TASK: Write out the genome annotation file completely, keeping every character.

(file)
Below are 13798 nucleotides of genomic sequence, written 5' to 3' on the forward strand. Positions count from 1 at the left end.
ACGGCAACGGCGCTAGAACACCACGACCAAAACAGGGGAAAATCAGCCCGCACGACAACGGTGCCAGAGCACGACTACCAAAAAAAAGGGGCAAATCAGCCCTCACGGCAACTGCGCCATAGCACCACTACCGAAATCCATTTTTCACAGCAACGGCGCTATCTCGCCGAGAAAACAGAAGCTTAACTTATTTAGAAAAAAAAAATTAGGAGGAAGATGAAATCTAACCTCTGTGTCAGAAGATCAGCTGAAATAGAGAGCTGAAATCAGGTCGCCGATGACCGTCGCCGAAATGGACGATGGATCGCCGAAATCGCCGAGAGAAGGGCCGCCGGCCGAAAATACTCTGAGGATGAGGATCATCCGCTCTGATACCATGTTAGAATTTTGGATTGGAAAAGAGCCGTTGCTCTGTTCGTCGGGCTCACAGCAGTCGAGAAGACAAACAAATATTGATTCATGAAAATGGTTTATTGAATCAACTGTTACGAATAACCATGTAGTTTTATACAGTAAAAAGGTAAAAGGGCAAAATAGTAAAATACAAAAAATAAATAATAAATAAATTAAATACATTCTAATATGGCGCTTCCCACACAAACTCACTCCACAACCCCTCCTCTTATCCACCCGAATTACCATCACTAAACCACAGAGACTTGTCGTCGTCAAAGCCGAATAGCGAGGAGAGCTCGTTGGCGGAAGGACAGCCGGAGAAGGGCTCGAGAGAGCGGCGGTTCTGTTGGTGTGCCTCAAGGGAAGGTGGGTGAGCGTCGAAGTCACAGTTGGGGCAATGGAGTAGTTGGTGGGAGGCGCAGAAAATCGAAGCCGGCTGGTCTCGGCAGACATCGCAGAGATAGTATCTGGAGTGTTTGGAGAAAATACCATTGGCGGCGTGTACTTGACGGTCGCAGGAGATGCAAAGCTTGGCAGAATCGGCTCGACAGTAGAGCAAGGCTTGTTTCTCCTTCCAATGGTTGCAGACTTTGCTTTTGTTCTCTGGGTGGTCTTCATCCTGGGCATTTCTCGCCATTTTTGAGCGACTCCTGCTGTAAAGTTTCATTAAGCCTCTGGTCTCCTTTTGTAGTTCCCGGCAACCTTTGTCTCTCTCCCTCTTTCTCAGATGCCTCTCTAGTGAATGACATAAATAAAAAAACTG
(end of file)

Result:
Below are 13798 nucleotides of genomic sequence, written 5' to 3' on the forward strand. Positions count from 1 at the left end.
ACGGCAACGGCGCTAGAACACCACGACCAAAACAGGGGAAAATCAGCCCGCACGACAACGGTGCCAGAGCACGACTACCAAAAAAAAGGGGCAAATCAGCCCTCACGGCAACTGCGCCATAGCACCACTACCGAAATCCATTTTTCACAGCAACGGCGCTATCTCGCCGAGAAAACAGAAGCTTAACTTATTTAGAAAAAAAAAATTAGGAGGAAGATGAAATCTAACCTCTGTGTCAGAAGATCAGCTGAAATAGAGAGCTGAAATCAGGTCGCCGATGACCGTCGCCGAAATGGACGATGGATCGCCGAAATCGCCGAGAGAAGGGCCGCCGGCCGAAAATACTCTGAGGATGAGGATCATCCGCTCTGATACCATGTTAGAATTTTGGATTGGAAAAGAGCCGTTGCTCTGTTCGTCGGGCTCACAGCAGTCGAGAAGACAAACAAATATTGATTCATGAAAATGGTTTATTGAATCAACTGTTACGAATAACCATGTAGTTTTATACAGTAAAAAGGTAAAAGGGCAAAATAGTAAAATACAAAAAATAAATAATAAATAAATTAAATACATTCTAATATGGCGCTTCCCACACAAACTCACTCCACAACCCCTCCTCTTATCCACCCGAATTACCATCACTAAACCACAGAGACTTGTCGTCGTCAAAGCCGAATAGCGAGGAGAGCTCGTTGGCGGAAGGACAGCCGGAGAAGGGCTCGAGAGAGCGGCGGTTCTGTTGGTGTGCCTCAAGGGAAGGTGGGTGAGCGTCGAAGTCACAGTTGGGGCAATGGAGTAGTTGGTGGGAGGCGCAGAAAATCGAAGCCGGCTGGTCTCGGCAGACATCGCAGAGATAGTATCTGGAGTGTTTGGAGAAAATACCATTGGCGGCGTGTACTTGACGGTCGCAGGAGATGCAAAGCTTGGCAGAATCGGCTCGACAGTAGAGCAAGGCTTGTTTCTCCTTCCAATGGTTGCAGACTTTGCTTTTGTTCTCTGGGTGGTCTTCATCCTGGGCATTTCTCGCCATTTTTGAGCGACTCCTGCTGTAAAGTTTCATTAAGCCTCTGGTCTCCTTTTGTAGTTCCCGGCAACCTTTGTCTCTCTCCCTCTTTCTCAGATGCCTCTCTAGTGAATGACATAAATAAAAAAACTG